You can: Use a third party application to condition entry to the promotion upon a user providing content. For example, you may administer a photo contest whereby a user uploads a photo through a third-party application to enter the contest.

You cannot: Administer a promotion that users automatically enter by becoming a fan of your Page.

You can: Only allow fans of your Page to access the tab that contains the third-party application for the promotion.

You cannot: Notify winners through Facebook, such as through Facebook messages, chat, or posts on profiles or Pages.

You can: Collect an address or email through the third-party application for the promotion in order to contact the winner by email or standard mail.

You cannot: Instruct people (in the rules or elsewhere) to sign up for a Facebook account before they enter the promotion.

You can: Instruct users to visit the third-party application to enter the promotion (as described in Section 3.4(i)). Since users must have a Facebook account in order to access an application on the Facebook Platform, if you give this instruction, they will be prompted to sign up for a Facebook account if they do not already have one.

That’s it from me!

Keep it real, guys!


Television 2.0: Remembering Why You Have A Couch

Television is only exciting when you share it with your 148 closest friends.
I’ve not watched television regularly for several years, but one thing is drawing me back: Twitter.

When I last regularly watched television, it was a really social thing. It was tv dinners or sleepovers in highschool – shows were a point of discussion, gossip, dreams, fights and fantasy.

Somewhere along the line, I stopped watching tv, show by show. I’d miss an episode or two, or didn’t see the start of a series, and then I only watched one show a week. Then, I realised I just didn’t watch it anymore. I realised I never I needed to be home to watch a show and then couldn’t even remember the last time I’d watched Appointment TV – and suddenly, tv watching was very easily half a decade ago.

However, this afternoon, Twitter exploded and I felt this pang. I needed to be home to watch tv.

I couldn’t see anyone on my feed who wasn’t getting home, dumping whatever they needed to do just so they could be on their couch and by the tv. ABC’s Four Corners and Q and A episodes focussed, back-to-back, on the Government’s upcoming internet filter.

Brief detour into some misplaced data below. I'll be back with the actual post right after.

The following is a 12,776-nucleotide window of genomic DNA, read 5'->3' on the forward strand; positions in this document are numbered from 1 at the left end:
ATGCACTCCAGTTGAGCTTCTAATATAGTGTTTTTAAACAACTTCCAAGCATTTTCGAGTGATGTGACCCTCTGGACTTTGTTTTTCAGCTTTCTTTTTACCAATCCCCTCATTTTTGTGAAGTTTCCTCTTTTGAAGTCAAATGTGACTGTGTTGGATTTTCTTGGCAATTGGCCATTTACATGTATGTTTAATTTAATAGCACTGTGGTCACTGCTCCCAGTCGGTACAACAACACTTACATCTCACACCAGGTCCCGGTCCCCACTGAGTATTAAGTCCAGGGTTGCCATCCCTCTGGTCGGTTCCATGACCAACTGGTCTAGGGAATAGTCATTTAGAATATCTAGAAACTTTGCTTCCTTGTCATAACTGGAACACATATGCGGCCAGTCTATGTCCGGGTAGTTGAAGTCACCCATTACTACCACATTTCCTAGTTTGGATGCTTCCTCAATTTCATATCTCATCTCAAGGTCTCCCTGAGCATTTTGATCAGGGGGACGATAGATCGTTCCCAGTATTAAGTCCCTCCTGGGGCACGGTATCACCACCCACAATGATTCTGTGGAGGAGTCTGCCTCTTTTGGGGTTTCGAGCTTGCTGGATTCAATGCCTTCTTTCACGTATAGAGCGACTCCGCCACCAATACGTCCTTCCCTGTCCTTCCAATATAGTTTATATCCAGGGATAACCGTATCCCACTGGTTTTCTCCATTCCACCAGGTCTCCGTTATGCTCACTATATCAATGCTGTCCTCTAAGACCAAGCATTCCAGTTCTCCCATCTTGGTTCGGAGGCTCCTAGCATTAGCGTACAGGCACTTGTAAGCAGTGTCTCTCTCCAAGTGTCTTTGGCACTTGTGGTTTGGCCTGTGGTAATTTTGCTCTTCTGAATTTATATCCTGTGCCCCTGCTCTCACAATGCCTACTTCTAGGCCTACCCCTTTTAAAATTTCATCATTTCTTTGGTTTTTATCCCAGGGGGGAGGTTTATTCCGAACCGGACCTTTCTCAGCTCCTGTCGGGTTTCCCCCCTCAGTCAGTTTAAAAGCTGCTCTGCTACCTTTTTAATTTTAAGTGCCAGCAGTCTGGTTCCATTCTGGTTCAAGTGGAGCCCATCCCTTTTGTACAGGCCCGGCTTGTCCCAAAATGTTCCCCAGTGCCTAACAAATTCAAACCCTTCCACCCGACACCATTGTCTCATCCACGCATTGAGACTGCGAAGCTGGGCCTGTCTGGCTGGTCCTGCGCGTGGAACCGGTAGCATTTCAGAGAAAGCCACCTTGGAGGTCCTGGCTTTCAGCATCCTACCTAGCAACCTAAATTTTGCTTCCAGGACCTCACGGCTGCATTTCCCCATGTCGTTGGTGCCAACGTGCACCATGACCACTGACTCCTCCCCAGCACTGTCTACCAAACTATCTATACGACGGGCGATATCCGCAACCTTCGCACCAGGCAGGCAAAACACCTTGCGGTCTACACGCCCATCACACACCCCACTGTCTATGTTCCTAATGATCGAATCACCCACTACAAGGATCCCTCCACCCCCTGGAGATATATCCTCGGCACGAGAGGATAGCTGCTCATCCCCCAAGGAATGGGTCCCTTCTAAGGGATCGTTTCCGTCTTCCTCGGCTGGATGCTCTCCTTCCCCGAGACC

I even discovered that my tv doesn’t receive the ABC, so, devastated, I had to fiddle with my aerial for over an hour to get any semblance of reception.

So, suddenly, swiftly, television matters. There is a real-time event which I can’t watch on DVD or YouTube without missing the thrilling backchannel in real time. Watching it later just doesn’t cut it.

Like a live sports event – knowing the result of who wins simply doesn’t matter – it’s the chase that counts: the snarky, brilliant, challenging questions and comments.

Q and A has also brilliantly captured that “OMG MUM I’M ON TV!” moments, which has been lost for – I’ll say it – a decade. Pulling up live tweets onto the show suddenly means that your opinion is not only thrown into the Twittersphere, but into the ‘real world’ and means that real-time is something precious again.

I’m really interested to see if other television shows or channels follow suit. Or, if they don’t, how they capture interactivity.

The shows which capture Twitter conversation best are real-time discussion shows. Fiction shows, I don’t think, could manage the same interaction in real-time (and, thanks to @c0uP for the example, Fox tried this, and failed). Perhaps the concept of low-budget shows where the audience votes on where it goes will be a short-lived gripping experiment until someone remembers the power of a well-written script.

Is it possible for Appointment Television to make a comeback by integrating the conversation of online channels?

And, I guess the most interesting, and possibly unanswerable, question is if old media can incorporate new media to create a new form of media in which the two are symbiotic? For example, could Sponsored Tweets ever support the funding of an Appointment Television show?

Are there any other models which could combine new media and older media or appointment television to form a new kind of media? How would it work? Will Appointment Television shift to be more flexible to integrate social media?

I guess we’ll see. I think within a year we’ll see a few more traditional media outlets experimenting with new and social media and within five years we’ll see a very large shift in our media and how it is sustained. Quite possibly the media as we know if won’t exist any more.

What do you reckon?

Keep it real, guys!



About Rachel

Rachel Beaney is a digital media specialist from Sydney, Australia, with a wide variety of experience in creating multimedia projects, social media and online content. Read more.
In her spare time, she creates rad clay animation.
Follow her on Twitter at @beaney.